NEW DELHI // An Indian envoy whose arrest and strip search in New York caused a diplomatic furore returned home yesterday after being indicted by a federal grand jury in Manhattan and then ordered to leave the country.
The case has caused a serious rift between the United States and India, which yesterday asked the US Embassy in New Delhi to remove one of its officers in the ongoing spat sparked by the arrest of Devyani Khobragade in New York.
India has described Ms Khobragade’s treatment as outrageous and heavy-handed. She had been facing charges of underpaying her Indian-born housekeeper and lying about it on a visa form.
The Press Trust of India, citing government sources, said India had reason to believe the US official asked to leave yesterday holds roughly the same rank that Ms Khobragade held as a deputy consul general in New York and was involved in her case.
“Devyani today left the US with full diplomatic immunity, vindicating the stand that whatever dispute being raised in the US is a prerogative of sovereign country, India, and only can be adjudicated by Indian courts,” said her father, Uttam Khobragade, a retired bureaucrat.
The issue of immunity is key to the case, which erupted a month ago when Ms Khobragade, a 39-year-old mother of two, was arrested. She was strip searched and kept in a cell with other criminal defendants before being released on US$250,000 (Dh917,500) bail.
In recent weeks, federal officials have said that Ms Khobragade’s immunity is limited to acts performed in the exercise of consular functions. But on Thursday, a US government official in Washington said the US had accepted India’s request to accredit her to the United Nations, which confers broader immunity.
It would be almost unprecedented for the US to deny such a request unless the diplomat was a national security risk.
The US then asked the government of India to waive the newly granted immunity so they could prosecute her but New Delhi refused.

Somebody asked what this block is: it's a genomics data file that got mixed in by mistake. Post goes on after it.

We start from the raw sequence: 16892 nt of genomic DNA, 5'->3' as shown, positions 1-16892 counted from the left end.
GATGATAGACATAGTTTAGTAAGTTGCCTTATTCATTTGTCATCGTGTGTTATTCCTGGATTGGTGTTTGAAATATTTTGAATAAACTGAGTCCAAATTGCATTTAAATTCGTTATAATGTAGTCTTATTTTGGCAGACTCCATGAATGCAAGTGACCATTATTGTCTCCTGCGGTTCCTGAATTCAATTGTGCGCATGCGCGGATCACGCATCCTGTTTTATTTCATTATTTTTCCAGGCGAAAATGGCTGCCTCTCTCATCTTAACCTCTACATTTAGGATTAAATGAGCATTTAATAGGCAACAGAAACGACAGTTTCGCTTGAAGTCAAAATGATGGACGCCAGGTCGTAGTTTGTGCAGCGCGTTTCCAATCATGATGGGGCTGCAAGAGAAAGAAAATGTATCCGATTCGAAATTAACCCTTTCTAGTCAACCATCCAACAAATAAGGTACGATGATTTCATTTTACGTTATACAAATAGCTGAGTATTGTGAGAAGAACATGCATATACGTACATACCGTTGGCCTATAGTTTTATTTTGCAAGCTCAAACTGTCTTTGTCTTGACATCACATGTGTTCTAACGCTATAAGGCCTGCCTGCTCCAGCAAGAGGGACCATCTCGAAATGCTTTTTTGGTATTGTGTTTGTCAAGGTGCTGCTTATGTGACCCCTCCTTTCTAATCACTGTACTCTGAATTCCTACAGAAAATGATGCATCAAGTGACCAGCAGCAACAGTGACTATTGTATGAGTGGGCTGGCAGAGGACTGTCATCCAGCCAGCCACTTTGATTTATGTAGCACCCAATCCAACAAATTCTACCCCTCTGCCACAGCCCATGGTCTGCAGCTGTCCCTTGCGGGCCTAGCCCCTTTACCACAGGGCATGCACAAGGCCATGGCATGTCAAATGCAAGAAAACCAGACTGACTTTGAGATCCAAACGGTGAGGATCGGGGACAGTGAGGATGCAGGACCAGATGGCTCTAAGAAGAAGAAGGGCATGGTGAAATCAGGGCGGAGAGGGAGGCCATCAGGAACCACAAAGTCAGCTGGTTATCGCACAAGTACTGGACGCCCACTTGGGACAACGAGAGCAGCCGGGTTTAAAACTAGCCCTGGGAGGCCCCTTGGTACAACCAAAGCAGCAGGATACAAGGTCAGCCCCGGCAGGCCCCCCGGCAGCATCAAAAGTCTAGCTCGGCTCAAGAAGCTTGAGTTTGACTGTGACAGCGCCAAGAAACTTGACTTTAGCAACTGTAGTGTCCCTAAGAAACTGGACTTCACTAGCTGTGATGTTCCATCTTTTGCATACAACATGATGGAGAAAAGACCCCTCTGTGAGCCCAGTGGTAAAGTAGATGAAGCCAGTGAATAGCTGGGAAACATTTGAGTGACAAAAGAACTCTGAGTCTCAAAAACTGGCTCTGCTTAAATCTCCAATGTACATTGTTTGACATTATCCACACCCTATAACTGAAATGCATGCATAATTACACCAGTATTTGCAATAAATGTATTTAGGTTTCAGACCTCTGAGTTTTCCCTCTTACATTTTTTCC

The US then “requested her departure” from the country, said a US government official.
Ms Khobragade claimed to pay her Indian maid $4,500 a month but gave her far less than the US minimum wage. The indictment said Mxs Khobragade had made multiple false representations to US authorities, or caused them to be made, to obtain a visa for a personal domestic worker. She planned to bring the worker to the US in September 2012 when she worked at the Consulate General of India in New York.
Ms Khobragade has maintained her innocence.
Her lawyer, Daniel Arshack, said his client was “pleased to be returning to her country”.
“Her head is held high,” he said. “She knows she has done no wrong and she looks forward to assuring that the truth is known.”
The maid, Sangeeta Richard, on Thursday said that she had decided to come to the US to work for a few years to support her family and then return to India.
“I never thought that things would get so bad here, that I would work so much that I did not have time to sleep or eat or have time to myself,” she said.
She said she tried to return to India because of how she had been treated but her request was denied.
“I would like to tell other domestic workers who are suffering as I did – you have rights and do not let anyone exploit you,” said Ms Richard, who has been vilified in India and accused of blackmailing her employer.
In a letter to the judge on Thursday, prosecutors said there was no need for an arraignment because Ms Khobragade had “very recently” been given diplomatic immunity status. The charges will remain pending until she can be brought to court to face them, through a waiver of immunity or her return to the US without immunity status.
* Associated Press